Consider the prosperity pillar, which regional players frequently call their top priority. Regional states welcome U.S. trade and investment, so there are many opportunities for deeper U.S. economic engagement. But both the Trump and Biden administrations have watched as China has struck trade deals involving most of Asia. The Regional Comprehensive Economic Partnership — of which China is a leading member — has now come into force. And Beijing has indicated its intention to join the Comprehensive and Progressive Agreement for Trans-Pacific Partnership. A decade ago, the United States argued that the Trans-Pacific Partnership was needed to ensure that China didn’t “write the rules” for 21st-century trade. Now, policymakers in Washington seem content to allow Beijing to do so.
One might have thought this would spur Washington to action. But all the Biden administration is offering is an Indo-Pacific Economic Framework, which officials acknowledge would not include trade or investment liberalization. This has led some to suggest that the administration “still has some homework to do on the economic dimension” of its strategy. After all, why would regional states agree to concessions on climate or labor standards if trade and investment liberalization are off the table? As a result, his framework has received a polite but disappointed reception from many in the region. The White House’s top Indo-Pacific official Kurt Campbell even noted that the United States is competing not with one or two hands tied behind its back, but “maybe one foot tied back there as well.”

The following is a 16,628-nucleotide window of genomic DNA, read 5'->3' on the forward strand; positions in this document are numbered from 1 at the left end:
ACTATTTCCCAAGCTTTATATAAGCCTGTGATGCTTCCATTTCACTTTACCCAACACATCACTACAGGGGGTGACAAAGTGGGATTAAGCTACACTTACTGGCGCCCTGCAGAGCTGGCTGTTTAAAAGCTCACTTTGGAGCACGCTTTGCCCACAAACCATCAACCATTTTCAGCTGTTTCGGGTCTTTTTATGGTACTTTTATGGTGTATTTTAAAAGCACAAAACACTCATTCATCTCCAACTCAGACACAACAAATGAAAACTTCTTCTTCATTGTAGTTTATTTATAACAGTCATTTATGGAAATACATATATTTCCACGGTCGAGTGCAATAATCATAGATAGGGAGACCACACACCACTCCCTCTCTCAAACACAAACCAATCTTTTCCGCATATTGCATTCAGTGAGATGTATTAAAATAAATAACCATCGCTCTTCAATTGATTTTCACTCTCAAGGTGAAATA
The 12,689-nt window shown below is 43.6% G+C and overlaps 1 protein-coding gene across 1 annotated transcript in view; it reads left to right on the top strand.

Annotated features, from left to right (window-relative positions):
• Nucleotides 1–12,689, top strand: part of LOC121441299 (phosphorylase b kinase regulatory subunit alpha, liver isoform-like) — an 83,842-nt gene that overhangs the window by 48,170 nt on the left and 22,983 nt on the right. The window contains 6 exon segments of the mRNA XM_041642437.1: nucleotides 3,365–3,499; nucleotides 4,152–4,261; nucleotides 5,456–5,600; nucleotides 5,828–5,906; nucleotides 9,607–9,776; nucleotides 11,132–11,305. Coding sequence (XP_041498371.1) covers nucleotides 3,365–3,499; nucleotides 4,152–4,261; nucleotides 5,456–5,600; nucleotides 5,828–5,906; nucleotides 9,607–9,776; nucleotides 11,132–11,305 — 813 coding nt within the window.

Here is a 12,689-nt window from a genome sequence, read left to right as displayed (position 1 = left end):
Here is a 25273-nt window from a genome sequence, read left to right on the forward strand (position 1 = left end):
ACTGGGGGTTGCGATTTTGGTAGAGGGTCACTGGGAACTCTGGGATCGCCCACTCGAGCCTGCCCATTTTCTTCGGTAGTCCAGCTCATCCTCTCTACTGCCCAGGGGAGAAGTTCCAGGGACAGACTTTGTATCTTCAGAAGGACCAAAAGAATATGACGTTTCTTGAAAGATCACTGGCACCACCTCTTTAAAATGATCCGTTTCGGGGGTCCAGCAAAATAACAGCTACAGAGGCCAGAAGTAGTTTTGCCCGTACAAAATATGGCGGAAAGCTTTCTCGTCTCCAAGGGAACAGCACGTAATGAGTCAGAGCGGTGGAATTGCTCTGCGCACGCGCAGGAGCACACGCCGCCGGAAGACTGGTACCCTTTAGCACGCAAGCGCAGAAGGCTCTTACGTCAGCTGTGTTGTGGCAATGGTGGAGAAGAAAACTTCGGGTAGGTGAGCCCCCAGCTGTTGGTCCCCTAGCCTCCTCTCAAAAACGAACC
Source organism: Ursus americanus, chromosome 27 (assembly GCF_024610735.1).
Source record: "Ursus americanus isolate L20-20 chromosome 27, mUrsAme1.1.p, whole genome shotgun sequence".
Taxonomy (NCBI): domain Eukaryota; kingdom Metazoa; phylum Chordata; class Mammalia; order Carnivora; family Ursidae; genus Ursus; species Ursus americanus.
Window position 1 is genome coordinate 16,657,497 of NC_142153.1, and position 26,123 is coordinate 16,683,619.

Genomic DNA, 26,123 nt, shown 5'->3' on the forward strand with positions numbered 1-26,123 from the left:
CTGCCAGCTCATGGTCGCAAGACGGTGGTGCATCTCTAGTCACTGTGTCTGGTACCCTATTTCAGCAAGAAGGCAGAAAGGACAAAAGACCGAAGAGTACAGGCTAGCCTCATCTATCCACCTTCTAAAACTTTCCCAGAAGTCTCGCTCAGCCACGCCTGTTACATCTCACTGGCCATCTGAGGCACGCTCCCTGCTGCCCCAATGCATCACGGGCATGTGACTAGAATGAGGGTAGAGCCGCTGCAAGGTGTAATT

The White House has done its best to salvage a positive economic message, yet it appears that Washington is content to remain on the sidelines as Beijing integrates more deeply into the region’s economic order. The administration has wisely announced that it will host the Asia Pacific Economic Cooperation summit next year, but it will need to present concrete proposals there. Otherwise, regional observers will see this as another sign of U.S. dysfunction, made worse by reports of infighting between the National Security Council and U.S. Trade Representative.
Surely the administration must have more to offer on security and values. After all, despite Kurt Campbell’s concern about U.S. economic offerings, he has said that “Our ticket to the big game has often been our military.” Admittedly, this document is not a China strategy nor a defense strategy. But it is meant to reassure the region of American reliability. Yet when it comes to security, the only new concept in the document is “integrated deterrence,” which the strategy calls “the cornerstone of our approach.”
What is integrated deterrence? How is it applicable to Asia? The answers to both questions are not entirely clear. Secretary of Defense Lloyd Austin describes integrated deterrence as “using every military and non-military tool in lock-step with allies and partners.” But that is basic deterrence. If anything is new about this approach, it is the effort to emphasize the non-military elements of deterrence. Yet, relying more heavily on economic tools for deterrence is a suspect strategy when U.S. economic leverage in Asia is waning. Economic tools did not deter Xi Jinping from consolidating control over Hong Kong and are unlikely to deter action against Taiwan.